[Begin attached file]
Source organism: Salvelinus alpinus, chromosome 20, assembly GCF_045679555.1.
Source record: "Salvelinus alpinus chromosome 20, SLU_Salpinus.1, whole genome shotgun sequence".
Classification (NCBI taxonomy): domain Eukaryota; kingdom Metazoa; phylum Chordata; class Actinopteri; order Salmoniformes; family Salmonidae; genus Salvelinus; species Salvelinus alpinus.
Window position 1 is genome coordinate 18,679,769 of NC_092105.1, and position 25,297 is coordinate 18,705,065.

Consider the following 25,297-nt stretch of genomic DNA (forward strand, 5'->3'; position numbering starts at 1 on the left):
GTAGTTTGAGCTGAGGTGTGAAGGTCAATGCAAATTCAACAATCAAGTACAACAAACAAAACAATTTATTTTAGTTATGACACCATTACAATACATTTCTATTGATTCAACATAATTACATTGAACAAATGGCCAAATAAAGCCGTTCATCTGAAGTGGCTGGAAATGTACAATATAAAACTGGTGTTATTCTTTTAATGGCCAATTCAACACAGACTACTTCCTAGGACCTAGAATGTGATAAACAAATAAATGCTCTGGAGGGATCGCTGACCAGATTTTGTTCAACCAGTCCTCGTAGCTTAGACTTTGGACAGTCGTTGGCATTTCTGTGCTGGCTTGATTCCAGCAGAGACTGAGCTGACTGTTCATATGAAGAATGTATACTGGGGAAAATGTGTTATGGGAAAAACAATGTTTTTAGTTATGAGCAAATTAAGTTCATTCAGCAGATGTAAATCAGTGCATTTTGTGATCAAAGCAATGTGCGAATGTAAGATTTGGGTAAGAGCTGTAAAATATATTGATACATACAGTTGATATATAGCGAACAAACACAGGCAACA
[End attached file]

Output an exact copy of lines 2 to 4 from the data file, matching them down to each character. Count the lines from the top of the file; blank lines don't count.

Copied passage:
Source record: "Salvelinus alpinus chromosome 20, SLU_Salpinus.1, whole genome shotgun sequence".
Classification (NCBI taxonomy): domain Eukaryota; kingdom Metazoa; phylum Chordata; class Actinopteri; order Salmoniformes; family Salmonidae; genus Salvelinus; species Salvelinus alpinus.
Window position 1 is genome coordinate 18,679,769 of NC_092105.1, and position 25,297 is coordinate 18,705,065.